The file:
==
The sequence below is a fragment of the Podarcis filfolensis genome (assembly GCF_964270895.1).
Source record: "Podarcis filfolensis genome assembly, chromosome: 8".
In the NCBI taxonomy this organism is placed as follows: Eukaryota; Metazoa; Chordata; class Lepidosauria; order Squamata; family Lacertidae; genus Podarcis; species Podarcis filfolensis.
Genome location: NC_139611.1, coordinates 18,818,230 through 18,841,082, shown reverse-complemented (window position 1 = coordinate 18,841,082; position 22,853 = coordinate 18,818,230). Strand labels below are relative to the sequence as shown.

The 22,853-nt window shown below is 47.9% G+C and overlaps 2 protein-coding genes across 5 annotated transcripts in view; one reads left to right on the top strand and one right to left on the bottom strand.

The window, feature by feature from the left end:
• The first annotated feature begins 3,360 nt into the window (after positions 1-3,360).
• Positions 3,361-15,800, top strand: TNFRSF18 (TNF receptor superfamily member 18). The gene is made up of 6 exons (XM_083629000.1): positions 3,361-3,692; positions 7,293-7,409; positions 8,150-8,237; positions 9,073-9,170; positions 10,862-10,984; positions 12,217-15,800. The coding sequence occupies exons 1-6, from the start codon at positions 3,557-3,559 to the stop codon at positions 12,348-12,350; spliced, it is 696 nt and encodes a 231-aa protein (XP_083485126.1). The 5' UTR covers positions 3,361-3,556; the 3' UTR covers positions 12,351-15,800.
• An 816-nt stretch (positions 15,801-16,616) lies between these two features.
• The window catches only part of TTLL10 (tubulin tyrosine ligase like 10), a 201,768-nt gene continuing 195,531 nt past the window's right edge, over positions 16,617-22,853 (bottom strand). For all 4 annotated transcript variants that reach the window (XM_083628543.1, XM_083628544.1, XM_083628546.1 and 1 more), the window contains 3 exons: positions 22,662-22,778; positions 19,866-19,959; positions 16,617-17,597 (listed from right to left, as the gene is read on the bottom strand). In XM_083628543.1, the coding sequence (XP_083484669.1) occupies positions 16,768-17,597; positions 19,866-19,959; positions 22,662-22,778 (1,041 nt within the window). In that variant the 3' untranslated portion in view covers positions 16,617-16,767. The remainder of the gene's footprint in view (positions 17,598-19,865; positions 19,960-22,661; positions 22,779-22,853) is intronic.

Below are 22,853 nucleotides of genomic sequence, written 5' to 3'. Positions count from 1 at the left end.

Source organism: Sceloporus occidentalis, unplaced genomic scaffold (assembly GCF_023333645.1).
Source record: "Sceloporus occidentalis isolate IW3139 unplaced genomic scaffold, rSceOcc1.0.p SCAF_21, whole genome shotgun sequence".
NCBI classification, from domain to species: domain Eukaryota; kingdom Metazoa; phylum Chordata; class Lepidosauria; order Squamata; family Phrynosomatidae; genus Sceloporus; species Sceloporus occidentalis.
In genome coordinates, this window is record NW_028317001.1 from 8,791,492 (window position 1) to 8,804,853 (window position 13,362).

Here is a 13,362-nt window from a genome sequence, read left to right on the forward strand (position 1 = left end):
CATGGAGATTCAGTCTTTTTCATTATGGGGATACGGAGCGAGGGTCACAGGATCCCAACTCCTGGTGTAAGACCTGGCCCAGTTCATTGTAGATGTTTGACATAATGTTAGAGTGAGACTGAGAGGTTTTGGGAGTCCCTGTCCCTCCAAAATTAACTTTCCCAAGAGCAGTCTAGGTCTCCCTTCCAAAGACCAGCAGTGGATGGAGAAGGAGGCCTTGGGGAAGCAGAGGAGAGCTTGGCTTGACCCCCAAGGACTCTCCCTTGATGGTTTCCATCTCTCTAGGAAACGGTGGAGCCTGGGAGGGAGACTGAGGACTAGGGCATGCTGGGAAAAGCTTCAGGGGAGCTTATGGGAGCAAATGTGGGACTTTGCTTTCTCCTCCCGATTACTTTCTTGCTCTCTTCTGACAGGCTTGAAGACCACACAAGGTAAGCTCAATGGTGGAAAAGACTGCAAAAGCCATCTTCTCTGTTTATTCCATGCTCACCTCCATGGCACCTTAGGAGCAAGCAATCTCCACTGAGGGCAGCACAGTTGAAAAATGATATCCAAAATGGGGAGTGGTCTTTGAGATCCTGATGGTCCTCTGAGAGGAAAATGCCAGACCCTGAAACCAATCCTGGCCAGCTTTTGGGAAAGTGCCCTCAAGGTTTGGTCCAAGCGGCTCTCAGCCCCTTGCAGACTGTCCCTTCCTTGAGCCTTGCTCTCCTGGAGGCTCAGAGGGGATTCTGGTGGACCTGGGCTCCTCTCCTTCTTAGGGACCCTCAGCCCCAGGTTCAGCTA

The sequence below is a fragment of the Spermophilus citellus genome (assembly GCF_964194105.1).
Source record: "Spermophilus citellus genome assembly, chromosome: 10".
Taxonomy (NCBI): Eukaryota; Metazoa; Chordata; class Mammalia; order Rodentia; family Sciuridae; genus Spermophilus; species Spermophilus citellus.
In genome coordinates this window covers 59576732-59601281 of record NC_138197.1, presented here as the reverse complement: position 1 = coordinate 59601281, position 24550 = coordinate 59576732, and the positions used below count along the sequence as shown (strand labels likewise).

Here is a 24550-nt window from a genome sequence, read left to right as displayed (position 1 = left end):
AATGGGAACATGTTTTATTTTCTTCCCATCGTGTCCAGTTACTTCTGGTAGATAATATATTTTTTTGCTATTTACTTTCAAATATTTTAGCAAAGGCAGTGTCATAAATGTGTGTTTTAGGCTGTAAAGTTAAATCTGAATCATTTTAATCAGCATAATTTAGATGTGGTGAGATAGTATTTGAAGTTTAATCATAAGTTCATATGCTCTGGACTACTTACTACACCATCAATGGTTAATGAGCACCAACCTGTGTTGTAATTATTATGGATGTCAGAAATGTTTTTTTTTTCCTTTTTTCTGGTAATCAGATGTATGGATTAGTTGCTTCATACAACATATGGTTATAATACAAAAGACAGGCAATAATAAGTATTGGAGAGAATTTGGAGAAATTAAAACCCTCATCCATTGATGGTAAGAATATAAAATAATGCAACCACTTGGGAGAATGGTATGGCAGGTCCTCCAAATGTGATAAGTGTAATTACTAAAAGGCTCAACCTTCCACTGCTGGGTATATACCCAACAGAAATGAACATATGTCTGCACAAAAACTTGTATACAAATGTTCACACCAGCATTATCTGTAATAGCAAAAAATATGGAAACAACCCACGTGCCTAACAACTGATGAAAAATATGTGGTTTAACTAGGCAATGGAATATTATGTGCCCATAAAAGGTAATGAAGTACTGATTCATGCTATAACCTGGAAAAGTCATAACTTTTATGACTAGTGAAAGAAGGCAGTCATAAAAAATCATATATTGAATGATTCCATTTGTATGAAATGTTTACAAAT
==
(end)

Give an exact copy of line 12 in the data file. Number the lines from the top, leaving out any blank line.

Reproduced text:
Source organism: Sceloporus occidentalis, unplaced genomic scaffold (assembly GCF_023333645.1).